Definitely the weirdest performance of Anthony Hopkins' career, to be sure
 

Sacrosanct

Legend
Publisher
Aren't most OSR game made without an OGL license though, as they're
  1. not claiming to be compatible with any D&D edition that has an OGL
  2. not using any material from a WotC OGL
So, yeah, there's a little bit of that dance still going on in the OSR community today, as some publishers are making product that should be playable with earlier D&D editions. (Many others are creating completely new games and systems, along with accompanying adventures, to capture the feel of 70's and 80's D&D, but I don't think Cults of Abaddon falls into that category, as it's an adventure, not a new game system.)

That said, Underdark is probably copyrighted by WotC (or TSR before them, and the rights passed onto WotC). So, it doesn't necessarily matter if it's explicitly called out in an OGL as being a verboten term for third party publishers.
OSRIC has an OGL at the back. Personally, I think it's a good idea to use it even for OSR products, because while not 3e or 5e specific, there are a lot of terms and rules in the OGL that also existed in earlier editions.

And IP, like terms such as "Underdark", are off limits whether you use it or not. You need a special license for that from WotC.
 

adamantyr

Adventurer
Basically, WotC could serve a C&D and possibly file an injunction to stop them from even selling the module.

They didn't do it often after 3E's OGL, I recall one module that got blocked because they used shadow dragons which were not in the SRD but in a licensed FR product.
 

adamantyr

Adventurer
Donald Semora of Wizard Tower Games has clarified their involvement...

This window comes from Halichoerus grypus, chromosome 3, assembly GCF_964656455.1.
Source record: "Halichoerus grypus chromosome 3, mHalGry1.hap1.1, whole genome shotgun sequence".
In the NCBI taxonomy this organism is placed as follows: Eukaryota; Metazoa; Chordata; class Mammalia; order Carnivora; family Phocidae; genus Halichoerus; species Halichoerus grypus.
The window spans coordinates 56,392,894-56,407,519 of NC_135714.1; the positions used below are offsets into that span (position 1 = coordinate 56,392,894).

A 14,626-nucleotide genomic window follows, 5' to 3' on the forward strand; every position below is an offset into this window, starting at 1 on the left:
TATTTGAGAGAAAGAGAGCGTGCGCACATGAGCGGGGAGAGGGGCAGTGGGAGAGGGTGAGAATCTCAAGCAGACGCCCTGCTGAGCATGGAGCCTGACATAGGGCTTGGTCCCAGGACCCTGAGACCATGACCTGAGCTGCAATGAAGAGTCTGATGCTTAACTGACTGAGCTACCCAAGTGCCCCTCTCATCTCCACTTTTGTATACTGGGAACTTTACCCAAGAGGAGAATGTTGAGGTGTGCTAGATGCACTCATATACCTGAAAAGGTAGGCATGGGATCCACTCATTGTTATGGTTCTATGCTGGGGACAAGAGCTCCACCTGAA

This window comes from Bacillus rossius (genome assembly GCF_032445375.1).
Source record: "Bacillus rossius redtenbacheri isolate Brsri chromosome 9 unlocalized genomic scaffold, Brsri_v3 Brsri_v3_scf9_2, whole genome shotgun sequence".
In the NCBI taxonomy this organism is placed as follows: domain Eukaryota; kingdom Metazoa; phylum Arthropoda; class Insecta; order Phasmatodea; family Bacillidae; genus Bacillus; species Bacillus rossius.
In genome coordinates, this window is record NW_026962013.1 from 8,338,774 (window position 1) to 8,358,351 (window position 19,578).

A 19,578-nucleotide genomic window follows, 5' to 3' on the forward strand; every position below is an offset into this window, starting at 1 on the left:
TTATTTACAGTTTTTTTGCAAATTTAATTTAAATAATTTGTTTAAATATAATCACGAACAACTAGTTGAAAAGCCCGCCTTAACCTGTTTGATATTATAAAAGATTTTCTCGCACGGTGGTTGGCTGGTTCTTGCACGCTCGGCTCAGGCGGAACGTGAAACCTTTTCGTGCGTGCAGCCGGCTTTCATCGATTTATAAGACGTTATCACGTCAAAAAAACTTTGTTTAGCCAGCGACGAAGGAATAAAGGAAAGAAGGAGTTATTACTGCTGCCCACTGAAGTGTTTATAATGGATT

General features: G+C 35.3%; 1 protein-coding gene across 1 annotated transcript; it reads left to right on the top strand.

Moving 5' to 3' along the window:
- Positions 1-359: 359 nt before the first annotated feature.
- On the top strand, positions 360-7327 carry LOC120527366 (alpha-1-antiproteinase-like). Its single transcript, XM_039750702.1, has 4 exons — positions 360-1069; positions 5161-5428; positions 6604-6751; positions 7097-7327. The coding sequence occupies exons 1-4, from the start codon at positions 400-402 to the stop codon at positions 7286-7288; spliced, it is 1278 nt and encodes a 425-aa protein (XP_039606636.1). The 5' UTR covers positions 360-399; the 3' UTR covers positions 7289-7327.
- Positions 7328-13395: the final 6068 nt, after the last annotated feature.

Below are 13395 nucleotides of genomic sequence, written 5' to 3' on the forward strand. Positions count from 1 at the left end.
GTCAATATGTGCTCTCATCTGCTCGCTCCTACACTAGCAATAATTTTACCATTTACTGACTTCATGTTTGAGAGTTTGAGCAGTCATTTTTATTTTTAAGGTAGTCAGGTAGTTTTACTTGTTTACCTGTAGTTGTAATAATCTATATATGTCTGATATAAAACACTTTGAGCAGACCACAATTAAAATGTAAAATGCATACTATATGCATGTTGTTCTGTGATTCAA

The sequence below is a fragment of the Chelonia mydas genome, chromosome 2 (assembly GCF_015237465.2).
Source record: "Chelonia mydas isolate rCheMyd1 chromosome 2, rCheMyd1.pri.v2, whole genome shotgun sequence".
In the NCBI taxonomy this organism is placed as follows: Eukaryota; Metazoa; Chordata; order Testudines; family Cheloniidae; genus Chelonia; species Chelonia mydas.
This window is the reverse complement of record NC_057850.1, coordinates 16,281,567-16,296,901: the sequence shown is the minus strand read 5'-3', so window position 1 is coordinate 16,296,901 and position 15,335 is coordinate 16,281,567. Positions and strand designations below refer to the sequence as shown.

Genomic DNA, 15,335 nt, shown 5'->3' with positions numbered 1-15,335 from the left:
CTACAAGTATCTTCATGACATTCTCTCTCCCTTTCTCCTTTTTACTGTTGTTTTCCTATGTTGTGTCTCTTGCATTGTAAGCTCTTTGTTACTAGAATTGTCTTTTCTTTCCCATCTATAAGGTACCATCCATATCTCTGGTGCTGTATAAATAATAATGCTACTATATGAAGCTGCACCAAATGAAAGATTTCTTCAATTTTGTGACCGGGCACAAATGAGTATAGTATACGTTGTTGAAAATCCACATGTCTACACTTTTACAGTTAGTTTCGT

View attachment 152600

So I have to ask the question... Say you're a layout person, and someone asks you to layout their document for publication. The document they hand you is an editorial train smash that makes you question life itself. Do you push back, strongly suggesting "hey, maybe you should get someone who isn't insane proofread this", or do you just say "f$%# it" and do the layout anyway without any regards of what it actually is you're laying out?

I just spent a little time looking at WTG's example page from their upcoming "The Haunted Ruins". The layout and artwork are well done. The writing is... well it isn't good. It's far better than Abaddon, but that's a low bar.

The biggest issue is the target audience. The sections meant for the GM have phrases like "Appears to be" and "NPC appears to be this". The GM needs definitive statements like "The walls ARE this." and "The NPC IS a heavy-set man".

There are many run-on sentences, and sentences with commas in the wrong place. And I'm not sure why they spend space on giving GM advice. It feels like every OSR publisher thinks they have to tell you how to run a game.

And then you have a sentence like this: "Briar is a hub for merchant loads coming from Moordeep and Drakmar which are port towns, and Dark Home the largest city in Amaria." Okay, first off, loads?! Was the word you were looking for "caravans" or just cross out loads entirely as it's redundant? Also, shoehorning in three cities that don't even come up in the adventure is a little odd. My guess is they plan to sell a campaign setting down the road. Nothing wrong with that, just a jarring place to do an info drop.